To make our location and bias clear: here we are, owners of The Odell House, which sits on the corner of First Avenue and Poplar Street in Spokane, Washington.  We’ve been licensed for short term lodging since about 1998, as Spokane Bed and Breakfast and The Odell House Lodging.

Being an inn-keeper is a glamorous job which include milliseconds of sitting on the porch swing.

Lots of biking.


Hours of cleaning dark spaces.


And then, the thrill of participating in restoration projects.


Spokane Washington is a town that, last I checked, the population hit a bit over two hundred thousand.  A small, “friendly” city.

Caring for the Odell House, and the people who live here–or visit–obviously keeps Rick and I busy.  This week has been busier than usual because there is a Big Stink going on with short term housing right here.

Last week, we were peacefully tearing apart apartment D to repaint and refinish the floors. (Don’t they look nice now?)


When we got a bunch of phone calls indicating there is a lot of other tearing apart in Spokane.  “Someone” is going through all the short term lodging websites (vacation rental by owner sorts of things) with a specific target of eradicating the small hosts.  The Air BnB list came first, but we don’t know who will follow.

I know something about Air BnB because I have both hosted for them and stayed in other host’s units when traveling.  So I thought I would chime in with my opinion on the subject.

Re the grudge mentioned above and the target of home hosts: I’m feeling a bit impatient here (sanding will do that to you) so forgive me the attitude, but it looks like “Someone” had the bright idea to cut out some illegal hotel “competition,” and filed a raft of complaints which ended up serving every one of the close to 100 amateur Spokane Air BnB hosts with a notice from the city this week:  Comply to code, or close by March 31!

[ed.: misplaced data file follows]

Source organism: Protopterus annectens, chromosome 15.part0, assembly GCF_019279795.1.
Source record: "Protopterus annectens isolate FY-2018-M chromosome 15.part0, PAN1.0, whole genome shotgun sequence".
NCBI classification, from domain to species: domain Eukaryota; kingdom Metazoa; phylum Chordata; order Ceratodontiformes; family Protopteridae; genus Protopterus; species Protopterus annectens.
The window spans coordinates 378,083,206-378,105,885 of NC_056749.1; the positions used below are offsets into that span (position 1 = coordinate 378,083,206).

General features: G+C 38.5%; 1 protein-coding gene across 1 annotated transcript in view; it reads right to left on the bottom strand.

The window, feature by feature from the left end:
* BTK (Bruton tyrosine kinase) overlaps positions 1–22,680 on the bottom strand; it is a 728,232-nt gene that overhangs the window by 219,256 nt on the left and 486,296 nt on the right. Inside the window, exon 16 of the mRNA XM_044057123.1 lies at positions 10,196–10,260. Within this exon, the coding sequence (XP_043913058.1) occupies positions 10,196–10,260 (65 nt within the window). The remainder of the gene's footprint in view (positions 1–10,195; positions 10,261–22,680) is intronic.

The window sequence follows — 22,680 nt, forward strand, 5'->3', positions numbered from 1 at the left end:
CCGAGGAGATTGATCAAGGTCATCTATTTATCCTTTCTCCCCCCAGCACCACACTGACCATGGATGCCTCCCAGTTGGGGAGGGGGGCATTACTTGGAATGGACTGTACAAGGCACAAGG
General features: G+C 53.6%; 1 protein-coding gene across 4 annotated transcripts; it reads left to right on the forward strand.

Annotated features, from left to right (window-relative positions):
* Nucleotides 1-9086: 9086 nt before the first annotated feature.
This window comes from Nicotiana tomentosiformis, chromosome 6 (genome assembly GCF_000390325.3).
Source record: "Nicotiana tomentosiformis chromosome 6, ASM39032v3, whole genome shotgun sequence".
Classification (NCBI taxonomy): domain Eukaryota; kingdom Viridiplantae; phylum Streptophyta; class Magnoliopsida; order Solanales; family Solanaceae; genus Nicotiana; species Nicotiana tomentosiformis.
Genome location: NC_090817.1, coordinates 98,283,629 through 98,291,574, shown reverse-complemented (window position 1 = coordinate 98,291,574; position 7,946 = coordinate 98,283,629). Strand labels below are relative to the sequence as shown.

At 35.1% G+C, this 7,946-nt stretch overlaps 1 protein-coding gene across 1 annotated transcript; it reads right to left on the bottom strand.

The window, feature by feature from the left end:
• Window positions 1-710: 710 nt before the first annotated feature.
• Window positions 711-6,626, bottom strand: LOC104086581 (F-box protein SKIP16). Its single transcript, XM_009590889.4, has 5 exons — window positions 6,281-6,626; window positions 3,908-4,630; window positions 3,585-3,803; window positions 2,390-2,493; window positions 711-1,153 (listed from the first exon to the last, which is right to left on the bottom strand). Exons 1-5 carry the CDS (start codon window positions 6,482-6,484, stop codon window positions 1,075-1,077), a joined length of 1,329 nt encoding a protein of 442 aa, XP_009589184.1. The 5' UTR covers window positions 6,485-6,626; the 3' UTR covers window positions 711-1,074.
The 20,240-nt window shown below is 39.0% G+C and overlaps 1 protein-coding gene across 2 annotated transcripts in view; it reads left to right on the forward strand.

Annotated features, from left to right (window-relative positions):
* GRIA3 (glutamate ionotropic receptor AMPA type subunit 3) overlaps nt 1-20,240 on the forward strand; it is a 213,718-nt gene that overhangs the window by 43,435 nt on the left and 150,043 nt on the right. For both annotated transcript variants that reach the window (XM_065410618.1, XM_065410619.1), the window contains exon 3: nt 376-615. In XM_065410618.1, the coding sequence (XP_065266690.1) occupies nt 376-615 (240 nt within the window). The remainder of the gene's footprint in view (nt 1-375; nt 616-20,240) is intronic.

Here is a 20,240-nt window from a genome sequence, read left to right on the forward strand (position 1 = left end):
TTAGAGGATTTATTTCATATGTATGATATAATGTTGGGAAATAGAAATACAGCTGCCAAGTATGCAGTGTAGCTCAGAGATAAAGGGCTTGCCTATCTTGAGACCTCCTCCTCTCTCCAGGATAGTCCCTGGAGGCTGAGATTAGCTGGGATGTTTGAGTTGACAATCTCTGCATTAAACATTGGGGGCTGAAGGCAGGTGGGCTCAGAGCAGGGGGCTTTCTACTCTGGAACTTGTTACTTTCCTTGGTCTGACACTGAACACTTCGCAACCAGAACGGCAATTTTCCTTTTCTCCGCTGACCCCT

Comply to code is all very nice if complying means tuning up your paperwork.   The problem is, the vast majority of these “home hosts” can’t comply to code because the regulations for short term stay–where you can do it, how much of it you can do, what the state and city taxes are–are totally different than keeping a renter long term, (usually defined as over thirty consecutive days.)  So though most places allow rentals of 30 days or more with very loose restrictions and no tax due to the state or city, short term rentals have a very different set of rules and expectations.

So why not just do nightly rental under the table secretly, and expect no one will find out?  Or believe that it is so innocuous that no one will mind if they do find out?  It’s your house, (room, apartment, etc,) shouldn’t it be your business what you do in it?  The trouble with this popular line of thought is, the very thing that makes it easy for folks with a spare room–and those in search of a spare room to find one–(The Web) makes it also very easy for anyone with a grudge to do a little research themselves.

So no matter how inviting you make your spare bedroom, for Spokane City regulations, which are a lot slower to change than the Internet (and this is possibly a good thing), it is currently not a legal short stay–unless it (at minimum) conforms to something like this:


Without regard to that, “Hosts,” have been gearing up to keep paid guests in their spare space–and have been doing so with a lot of personal investment, and with a lot of encouragement from several big (huge) businesses, advertising these rentals on the Internet.  These enabling Internet companies make a gargantuan profit on the work of these small individuals, with comparatively little investment.  They pull this big profit as the middleman, electronically connecting travelers who are sick of hotels, with individuals who would like to host them–and get paid for it.

So that’s the background, and right now there are lots of offerings out there for keeping guests in a private residence for less than 30 days.  Unfortunately, the Spokane city regulations (and this is true of most cities), as they sit, will not allow an individual to rent to transient guests, without some very specific requirements, such as you are supposed to be a Hotel, Motel, Boarding House or B&B, and abide by the rules and zoning of each of these types of business in your town.  And while your neighbor might not squawk about to odd transient guest, if you asked him or her directly for permission to open a motel, you might get a different reaction.

Welcome to the Air BnB universe: they are one of several big companies (Vacation Rental By Owner, Flip Key, Rentalo, are others) who run websites connecting travelers to amateur hoteliers.   Air BnB so clearly targets the middle class that we will pick on them–never mind that’s also the starting place for the “owner of the grudge” in Spokane. Air BnB is a California-based company that enables individuals to rent their extra spaces–rooms, garages, apartments, villas (and probably small towns) on the vacation rental scene for periods of time ranging from hours to years.